Hydrogen Peroxide to prevent decomposition.
  Hydrogen Peroxide reacts violently with FINELY DIVIDED
  METALS; REDUCING AGENTS; COMBUSTIBLES;
  STRONG BASES (such as SODIUM HYDROXIDE and
  POTASSIUM HYDROXIDE); OXIDIZING AGENTS (such as
  PERCHLORATES, PEROXIDES, PERMANGANATES,
  CHLORATES, NITRATES, CHLORINE, BROMINE and
  FLUORINE); ORGANICS; ALCOHOLS; ETHERS;
  KETONES; ALDEHYDES; and METALS (such as COPPER,
  BRASS, IRON, SILVER and ZINC).
  Hydrogen Peroxide is not compatible with AMMONIA and
  AMMONIA CARBONATES; IODIDES; and SULFITES.
  Store in tightly closed containers in a cool, well-ventilated
  area and protect from HEAT, SHOCK and
  CONTAMINATION.
  Crystallized Hydrogen Peroxide can react violently by
  grinding or heating.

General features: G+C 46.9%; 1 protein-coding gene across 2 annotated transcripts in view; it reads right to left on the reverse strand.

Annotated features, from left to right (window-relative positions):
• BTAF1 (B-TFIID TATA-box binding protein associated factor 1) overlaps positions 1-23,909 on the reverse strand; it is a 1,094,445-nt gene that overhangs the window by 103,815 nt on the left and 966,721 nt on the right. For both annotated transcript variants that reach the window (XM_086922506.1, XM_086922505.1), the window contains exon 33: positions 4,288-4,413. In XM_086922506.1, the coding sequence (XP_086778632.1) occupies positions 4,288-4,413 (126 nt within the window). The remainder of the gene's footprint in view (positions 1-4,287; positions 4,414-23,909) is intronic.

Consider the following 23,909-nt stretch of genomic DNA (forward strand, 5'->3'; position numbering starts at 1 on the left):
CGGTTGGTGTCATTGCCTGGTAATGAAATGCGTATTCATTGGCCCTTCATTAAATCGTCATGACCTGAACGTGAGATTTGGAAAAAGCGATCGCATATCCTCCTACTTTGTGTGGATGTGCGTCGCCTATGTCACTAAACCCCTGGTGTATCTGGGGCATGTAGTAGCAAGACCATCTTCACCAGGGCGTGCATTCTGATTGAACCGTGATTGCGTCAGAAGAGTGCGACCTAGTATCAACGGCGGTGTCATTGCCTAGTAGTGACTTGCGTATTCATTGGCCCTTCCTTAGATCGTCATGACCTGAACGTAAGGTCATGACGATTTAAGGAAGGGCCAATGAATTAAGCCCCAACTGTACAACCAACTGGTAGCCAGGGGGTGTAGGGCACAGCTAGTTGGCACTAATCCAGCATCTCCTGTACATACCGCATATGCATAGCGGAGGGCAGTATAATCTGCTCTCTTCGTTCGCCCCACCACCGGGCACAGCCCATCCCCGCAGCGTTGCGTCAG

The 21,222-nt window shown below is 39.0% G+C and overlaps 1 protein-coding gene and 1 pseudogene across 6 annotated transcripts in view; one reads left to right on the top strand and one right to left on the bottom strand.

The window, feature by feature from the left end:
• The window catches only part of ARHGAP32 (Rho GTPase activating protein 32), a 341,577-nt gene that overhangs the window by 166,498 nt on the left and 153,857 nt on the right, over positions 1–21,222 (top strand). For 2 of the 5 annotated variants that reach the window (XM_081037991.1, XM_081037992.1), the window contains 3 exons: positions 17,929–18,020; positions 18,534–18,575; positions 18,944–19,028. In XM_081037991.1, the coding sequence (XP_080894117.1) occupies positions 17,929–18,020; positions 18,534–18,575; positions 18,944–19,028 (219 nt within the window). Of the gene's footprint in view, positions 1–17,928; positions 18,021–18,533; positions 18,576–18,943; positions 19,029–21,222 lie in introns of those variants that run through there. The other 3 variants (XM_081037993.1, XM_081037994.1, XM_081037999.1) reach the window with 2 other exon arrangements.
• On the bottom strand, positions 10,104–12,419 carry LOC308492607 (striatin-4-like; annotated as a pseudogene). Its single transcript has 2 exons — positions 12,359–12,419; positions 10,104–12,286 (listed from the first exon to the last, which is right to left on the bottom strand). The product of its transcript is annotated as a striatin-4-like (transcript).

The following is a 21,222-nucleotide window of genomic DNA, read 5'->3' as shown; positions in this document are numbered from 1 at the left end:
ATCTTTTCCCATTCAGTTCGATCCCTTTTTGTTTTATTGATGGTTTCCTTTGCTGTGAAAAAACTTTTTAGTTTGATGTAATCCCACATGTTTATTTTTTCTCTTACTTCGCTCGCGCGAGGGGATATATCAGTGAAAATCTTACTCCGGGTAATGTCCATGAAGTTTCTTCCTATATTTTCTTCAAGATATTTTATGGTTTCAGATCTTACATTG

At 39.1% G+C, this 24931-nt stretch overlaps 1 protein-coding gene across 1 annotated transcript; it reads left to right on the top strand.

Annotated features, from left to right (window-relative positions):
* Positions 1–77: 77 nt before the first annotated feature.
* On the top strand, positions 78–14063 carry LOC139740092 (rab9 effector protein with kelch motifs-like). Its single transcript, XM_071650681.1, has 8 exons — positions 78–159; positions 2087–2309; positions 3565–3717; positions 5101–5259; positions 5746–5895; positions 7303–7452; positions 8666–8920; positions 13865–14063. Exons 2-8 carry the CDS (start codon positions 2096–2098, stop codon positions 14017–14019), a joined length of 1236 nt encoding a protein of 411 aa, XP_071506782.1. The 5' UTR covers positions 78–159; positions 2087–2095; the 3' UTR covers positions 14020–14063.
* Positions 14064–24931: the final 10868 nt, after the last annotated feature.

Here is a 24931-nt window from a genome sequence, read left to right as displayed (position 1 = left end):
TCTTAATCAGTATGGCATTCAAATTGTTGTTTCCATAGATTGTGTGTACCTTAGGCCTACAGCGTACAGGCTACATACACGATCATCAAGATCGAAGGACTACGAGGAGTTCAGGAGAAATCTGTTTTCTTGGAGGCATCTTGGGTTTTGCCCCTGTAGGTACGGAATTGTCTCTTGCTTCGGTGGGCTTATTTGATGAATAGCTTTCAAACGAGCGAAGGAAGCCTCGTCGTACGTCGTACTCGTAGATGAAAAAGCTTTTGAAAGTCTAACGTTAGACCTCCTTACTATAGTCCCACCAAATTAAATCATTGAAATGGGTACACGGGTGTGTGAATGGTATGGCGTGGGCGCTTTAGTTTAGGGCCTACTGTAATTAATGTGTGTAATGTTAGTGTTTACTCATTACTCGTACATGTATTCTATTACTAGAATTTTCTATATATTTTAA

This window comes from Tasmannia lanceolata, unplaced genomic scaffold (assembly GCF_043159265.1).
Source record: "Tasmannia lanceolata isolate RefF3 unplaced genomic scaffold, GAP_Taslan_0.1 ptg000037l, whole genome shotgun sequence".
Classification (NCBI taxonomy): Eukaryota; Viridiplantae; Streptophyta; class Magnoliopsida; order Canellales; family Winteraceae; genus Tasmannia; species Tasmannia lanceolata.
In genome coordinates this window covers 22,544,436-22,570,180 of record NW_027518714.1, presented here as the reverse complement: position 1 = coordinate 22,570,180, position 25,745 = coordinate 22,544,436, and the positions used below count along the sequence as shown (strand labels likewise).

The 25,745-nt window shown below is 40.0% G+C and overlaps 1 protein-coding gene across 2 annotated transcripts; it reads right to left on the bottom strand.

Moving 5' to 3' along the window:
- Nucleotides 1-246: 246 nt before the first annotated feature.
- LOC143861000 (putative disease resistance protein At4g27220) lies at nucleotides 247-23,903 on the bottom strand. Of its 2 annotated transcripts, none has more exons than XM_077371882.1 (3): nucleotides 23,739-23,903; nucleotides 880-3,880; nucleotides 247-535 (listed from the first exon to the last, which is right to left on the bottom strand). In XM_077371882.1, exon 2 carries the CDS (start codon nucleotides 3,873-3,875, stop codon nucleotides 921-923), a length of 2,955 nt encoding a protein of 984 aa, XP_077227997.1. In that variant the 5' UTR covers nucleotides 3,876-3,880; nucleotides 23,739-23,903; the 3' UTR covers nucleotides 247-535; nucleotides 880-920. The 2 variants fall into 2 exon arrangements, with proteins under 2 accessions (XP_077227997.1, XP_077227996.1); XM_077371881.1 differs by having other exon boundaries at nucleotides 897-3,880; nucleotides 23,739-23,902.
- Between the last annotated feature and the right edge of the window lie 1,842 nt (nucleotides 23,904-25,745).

If sealed and not vented, Hydrogen Peroxide may
  decompose gradually to release Oxygen resulting in
  pressure buildup and explosion.
  Use explosion-proof electrical equipment and fittings
  wherever Hydrogen Peroxide is used, handled,
  manufactured, or stored.
HYDROGEN PEROXIDE                                                                                                     Page 5 of 6

GLOSSARY

ACGIH is the American Conference of Governmental Industrial         LEL or Lower Explosive Limit, is the lowest concentration of
Hygienists. They publish guidelines called Threshold Limit          a combustible substance (gas or vapor) in the air capable of
Values (TLVs) for exposure to workplace chemicals.                  continuing an explosion.

Acute Exposure Guideline Levels (AEGLs) are established             mg/m3 means milligrams of a chemical in a cubic meter of air.
by the EPA. They describe the risk to humans resulting from         It is a measure of concentration (weight/volume).